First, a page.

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|Posted on October 17, 2015 at 5:10 PM||comments (5542)|
NON-COVERED PROCEDURES LEGISLATION BY STATE
Lawmakers in several states have passed new legislation that no longer allows insurers to require dental providers to give discounts for services not covered under an insured dental plan. Listed below are the states that have passed this legislation and links to the actual laws.
We encourage policyholders to share this news with their plan members who may obtain services from dental providers in these states. While this new legislation applies only to discounts on non-covered services under insured plans, and does not affect the policyholder's current insured benefit plan(s), members in these states may no longer receive discounts on non-covered services and should discuss any available discounts with their dental provider.
As the legislation continues to progress in other states, please check back for any updates, especially for policyholders with members located in multiple states.
|Posted on October 17, 2015 at 11:35 AM||comments (1127)|
Perio and Insurance Billing Q: There are 10 things you need to know about getting paid for your perio services or services related to perio procedures.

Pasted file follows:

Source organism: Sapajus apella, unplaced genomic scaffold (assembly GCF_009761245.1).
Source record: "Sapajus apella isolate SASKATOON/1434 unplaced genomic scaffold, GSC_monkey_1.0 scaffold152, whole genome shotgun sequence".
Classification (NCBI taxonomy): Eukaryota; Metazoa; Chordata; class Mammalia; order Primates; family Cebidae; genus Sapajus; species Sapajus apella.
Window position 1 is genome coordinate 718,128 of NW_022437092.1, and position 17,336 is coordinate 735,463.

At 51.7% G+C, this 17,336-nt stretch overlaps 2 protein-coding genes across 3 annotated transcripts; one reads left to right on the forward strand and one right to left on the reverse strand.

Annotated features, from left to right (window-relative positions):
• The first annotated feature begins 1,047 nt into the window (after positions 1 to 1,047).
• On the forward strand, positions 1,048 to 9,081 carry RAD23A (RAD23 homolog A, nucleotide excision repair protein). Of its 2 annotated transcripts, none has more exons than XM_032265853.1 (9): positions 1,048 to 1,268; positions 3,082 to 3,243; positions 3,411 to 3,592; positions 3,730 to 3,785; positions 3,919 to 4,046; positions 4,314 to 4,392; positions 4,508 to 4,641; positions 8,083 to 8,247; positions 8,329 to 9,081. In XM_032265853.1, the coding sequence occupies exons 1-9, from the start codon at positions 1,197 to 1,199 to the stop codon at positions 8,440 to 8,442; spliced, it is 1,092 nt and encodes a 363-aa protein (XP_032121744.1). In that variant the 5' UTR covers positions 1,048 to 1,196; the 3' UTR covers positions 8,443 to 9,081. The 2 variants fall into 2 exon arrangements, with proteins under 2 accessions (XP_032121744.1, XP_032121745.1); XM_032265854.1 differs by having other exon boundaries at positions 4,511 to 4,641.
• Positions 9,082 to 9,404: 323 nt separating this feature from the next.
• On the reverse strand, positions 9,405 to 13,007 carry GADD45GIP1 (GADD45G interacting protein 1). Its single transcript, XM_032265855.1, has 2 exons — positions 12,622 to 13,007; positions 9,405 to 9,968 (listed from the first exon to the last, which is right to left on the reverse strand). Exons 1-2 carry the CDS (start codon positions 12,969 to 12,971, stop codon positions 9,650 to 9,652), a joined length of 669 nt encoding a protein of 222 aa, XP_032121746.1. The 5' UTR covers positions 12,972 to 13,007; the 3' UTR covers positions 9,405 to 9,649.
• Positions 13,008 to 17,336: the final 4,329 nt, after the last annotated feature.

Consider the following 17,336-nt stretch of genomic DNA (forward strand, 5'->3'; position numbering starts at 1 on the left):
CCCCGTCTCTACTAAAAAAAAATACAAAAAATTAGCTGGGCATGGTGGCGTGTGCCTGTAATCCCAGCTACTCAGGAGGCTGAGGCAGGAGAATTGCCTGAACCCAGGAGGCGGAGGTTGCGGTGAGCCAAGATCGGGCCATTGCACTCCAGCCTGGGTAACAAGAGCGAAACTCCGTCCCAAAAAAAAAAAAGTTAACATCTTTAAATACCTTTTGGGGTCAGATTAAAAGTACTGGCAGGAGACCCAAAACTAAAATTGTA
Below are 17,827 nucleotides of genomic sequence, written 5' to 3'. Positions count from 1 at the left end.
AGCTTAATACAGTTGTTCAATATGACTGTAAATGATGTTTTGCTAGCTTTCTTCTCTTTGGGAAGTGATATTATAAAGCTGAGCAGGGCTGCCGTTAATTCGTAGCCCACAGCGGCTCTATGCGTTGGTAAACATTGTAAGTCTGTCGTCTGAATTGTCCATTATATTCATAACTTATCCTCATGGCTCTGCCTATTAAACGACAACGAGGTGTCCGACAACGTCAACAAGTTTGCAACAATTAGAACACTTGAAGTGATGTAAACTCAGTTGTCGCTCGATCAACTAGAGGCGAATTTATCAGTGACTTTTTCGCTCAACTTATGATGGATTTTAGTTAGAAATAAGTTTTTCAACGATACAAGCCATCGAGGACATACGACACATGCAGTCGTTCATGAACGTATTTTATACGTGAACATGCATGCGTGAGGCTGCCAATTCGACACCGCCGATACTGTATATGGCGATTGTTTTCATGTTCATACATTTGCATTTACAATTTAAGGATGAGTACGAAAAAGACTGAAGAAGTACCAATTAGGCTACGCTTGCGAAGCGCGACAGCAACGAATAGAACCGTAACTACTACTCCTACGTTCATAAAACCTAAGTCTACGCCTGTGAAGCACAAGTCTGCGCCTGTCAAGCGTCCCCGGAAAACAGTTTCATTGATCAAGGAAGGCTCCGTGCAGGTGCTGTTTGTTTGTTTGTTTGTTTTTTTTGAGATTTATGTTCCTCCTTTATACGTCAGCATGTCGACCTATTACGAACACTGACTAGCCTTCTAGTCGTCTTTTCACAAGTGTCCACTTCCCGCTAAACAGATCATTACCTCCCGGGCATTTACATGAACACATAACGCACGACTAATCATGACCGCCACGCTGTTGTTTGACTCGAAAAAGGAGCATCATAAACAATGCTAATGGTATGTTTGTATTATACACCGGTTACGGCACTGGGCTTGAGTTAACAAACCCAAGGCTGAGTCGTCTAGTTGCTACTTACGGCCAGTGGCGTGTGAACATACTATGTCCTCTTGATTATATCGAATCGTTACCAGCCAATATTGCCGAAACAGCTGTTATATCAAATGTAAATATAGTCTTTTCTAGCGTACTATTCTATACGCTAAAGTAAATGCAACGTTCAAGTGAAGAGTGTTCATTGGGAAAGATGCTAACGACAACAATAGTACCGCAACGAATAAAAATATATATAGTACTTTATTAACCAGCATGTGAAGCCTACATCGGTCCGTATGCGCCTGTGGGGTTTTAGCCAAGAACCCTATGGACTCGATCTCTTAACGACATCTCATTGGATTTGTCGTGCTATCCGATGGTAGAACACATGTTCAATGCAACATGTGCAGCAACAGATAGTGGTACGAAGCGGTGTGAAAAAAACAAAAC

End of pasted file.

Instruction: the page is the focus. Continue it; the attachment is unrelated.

A: Here are 10 FYIs with perio insurance billing: 1. New patients needing perio maintenance: need to find out when last quads were done. The quads need to be within last 2 years for perio maintenance to be covered by insurance. If you send it in without that information you might want to add another 60 days to getting paid for the claim.
2. Any gingivectomy or crown lengthening (especially done with a restorative procedure) needs perio charting prior to date of procedure and the charting should be attached with the submitted claim.
3. Many plan specific exclusion clauses will not pay for gingivectomies or crown lengthening with a restorative procedure on same date of service. Need to call and verify coverage when you are planning that clinical situation and might decide to split the procedures on two different days.
4. Many plan specific bundling of gingivectomies with crown procedures consider the perio procedure as part of the crown procedure. Again call to verify coverage and you might want to decide to do it on 2 different days.
5. All quadrant scaling (localized and full quadrant) you should submit perio charting at time of service to avoid insurance asking you for more information and delaying payment
6. Perio surgeries need perio charting, quadrant scaling date of service, and x-rays all submitted with the claim to avoid waiting time for payment
7. Many insurances you can not do all 4 quadrant scaling in one day
8. Frequency limitation: how often you can do quads need to verify coverage
9. Frequency limitation for perio maintenance: some insurances say you need to alternate prophy with perio maintenance, but the ADA states once a perio maintenance patient then always should be billed as perio maintenance.
10. Plan specific adjunctive procedures considered part of perio maintenance for example: Diode laser disinfection (its considered a tool used not a service)so patient pays in full.
|Posted on October 17, 2015 at 11:30 AM||comments (1209)|
Q: What is the most ridiculous, confusing, most denied procedure dentists bill insurance for?